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AFPC commander discusses personnel support for deployed Airmen

JOINT BASE BALAD, Iraq -- Maj. Gen. K. C. McClain (left) speaks with Lt. Gen. Gary North (right) about their tour of the 332nd Expeditionary Logistics Readiness Squadron's Petroleum, Oil and Lubricants Management Flight here Aug. 27. McClain accompanied North on a tour of several locations here and throughout the U.S. Central Command area of responsibility. This is McClain's first visit to the Middle East since assuming command of the Air Force Personnel Center in January. North is the commander of U.S. Air Forces Central and the Combined Forces Air Component Commander. Also pictured is Col. John Dolan, 332nd Air Expeditionary Wing vice commander. (U.S. Air Force photo/Tech. Sgt. Richard Lisum)

JOINT BASE BALAD, Iraq -- Maj. Gen. K. C. McClain (left) speaks with Lt. Gen. Gary North (right) about their tour of the 332nd Expeditionary Logistics Readiness Squadron's Petroleum, Oil and Lubricants Management Flight here Aug. 27. McClain accompanied North on a tour of several locations here and throughout the U.S. Central Command area of responsibility. This is McClain's first visit to the Middle East since assuming command of the Air Force Personnel Center in January. North is the commander of U.S. Air Forces Central and the Combined Forces Air Component Commander. Also pictured is Col. John Dolan, 332nd Air Expeditionary Wing vice commander. (U.S. Air Force photo/Tech. Sgt. Richard Lisum)

JOINT BASE BALAD, Iraq -- The commander of the Air Force Personnel Center discussed how her agency continues to improve its support of deployed Airmen during a visit here Aug. 27.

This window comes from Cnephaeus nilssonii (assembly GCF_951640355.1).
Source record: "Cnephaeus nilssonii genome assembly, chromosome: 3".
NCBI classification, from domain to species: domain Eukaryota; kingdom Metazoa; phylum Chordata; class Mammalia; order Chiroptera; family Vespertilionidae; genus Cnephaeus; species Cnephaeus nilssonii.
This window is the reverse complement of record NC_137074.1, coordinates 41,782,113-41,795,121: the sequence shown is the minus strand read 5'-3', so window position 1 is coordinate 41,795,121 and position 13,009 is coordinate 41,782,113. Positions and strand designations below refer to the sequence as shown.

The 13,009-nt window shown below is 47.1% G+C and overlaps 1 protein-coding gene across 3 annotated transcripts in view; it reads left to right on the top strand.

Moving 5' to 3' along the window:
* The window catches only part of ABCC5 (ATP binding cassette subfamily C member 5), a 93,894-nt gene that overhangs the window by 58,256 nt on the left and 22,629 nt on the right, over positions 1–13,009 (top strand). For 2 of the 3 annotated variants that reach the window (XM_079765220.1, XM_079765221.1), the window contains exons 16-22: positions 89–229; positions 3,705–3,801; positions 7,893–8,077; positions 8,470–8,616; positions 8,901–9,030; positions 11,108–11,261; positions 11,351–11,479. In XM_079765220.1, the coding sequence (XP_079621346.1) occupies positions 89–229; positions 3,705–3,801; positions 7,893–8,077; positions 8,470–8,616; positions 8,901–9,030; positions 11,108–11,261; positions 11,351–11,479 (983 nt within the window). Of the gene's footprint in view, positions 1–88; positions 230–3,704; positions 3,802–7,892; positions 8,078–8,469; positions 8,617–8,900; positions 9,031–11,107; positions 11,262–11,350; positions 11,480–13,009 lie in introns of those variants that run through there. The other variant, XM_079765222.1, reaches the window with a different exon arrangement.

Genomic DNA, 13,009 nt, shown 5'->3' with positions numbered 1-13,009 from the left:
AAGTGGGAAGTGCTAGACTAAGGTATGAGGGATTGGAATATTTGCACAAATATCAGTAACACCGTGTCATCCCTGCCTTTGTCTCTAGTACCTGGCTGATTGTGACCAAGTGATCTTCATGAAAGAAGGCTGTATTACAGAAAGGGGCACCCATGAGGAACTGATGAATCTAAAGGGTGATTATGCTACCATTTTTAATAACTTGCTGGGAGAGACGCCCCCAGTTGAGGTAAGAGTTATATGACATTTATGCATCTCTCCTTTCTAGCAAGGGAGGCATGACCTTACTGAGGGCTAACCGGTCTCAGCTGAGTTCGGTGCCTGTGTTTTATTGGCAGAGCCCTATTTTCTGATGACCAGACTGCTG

AFPC is streamlining how it tracks deployments and reexamining how it balances deployments with assignments and training, said Maj. Gen. K.C. McClain, who toured Camp Bucca, Iraq, and two other locations in Southwest Asia prior to arriving at Joint Base Balad.

A major step in this evolution came through moving the Air and Space Expeditionary Force Center, formerly at Langley Air Force Base, Va., under AFPC, which is headquartered at Randolph AFB, Texas.

"We're just finishing the merger of the AEF Center with AFPC, and I think that's going to pay dividends for all of our deployed Airmen," she said. "What we had before the merger was two different organizations taking actions in stovepipes. The AEF Center may have been working a deployment, and AFPC may have been working an assignment, and the individual got hit with both of them. Now, by having the two together, we can incorporate the AEF cycle into day-to-day personnel actions."

Under the merger, the AEF Center became the Directorate of AEF Operations. The merger allows for better visibility on Airmen availability by synchronizing deployment cycles with permanent change of station moves and training requirements, General McClain said.

"For instance, the NCO Retraining Program release will be vetted through the AEF cycle in the future to ensure Airmen aren't in retraining during their assigned AEF rotation," she said.

AFPC will also begin tracking deployments by first movement rather than required delivery dates.

"We had an individual who, because of a series of reclama actions, received one week's notice to go to three months of training before a deployment," General McClain said. "Our old metrics showed 90 days' notice because he didn't have to be in the (U.S. Central Command area of responsibility) until 90 days later ... when, in fact, he had one week's notice to get to training."

Tracking deployments by first movement will create a more accurate picture of how much notice a person receives before he deploys, allowing AFPC to notify Airmen and their families sooner, said Chief Master Sgt. Andy Kaiser, AFPC's command chief.

"We have a relentless pursuit of perfection," Chief Kaiser said. "If we have one short-notice tasking ... that's one too many. We're passionate about meeting our goal of reducing short-notice taskings to zero."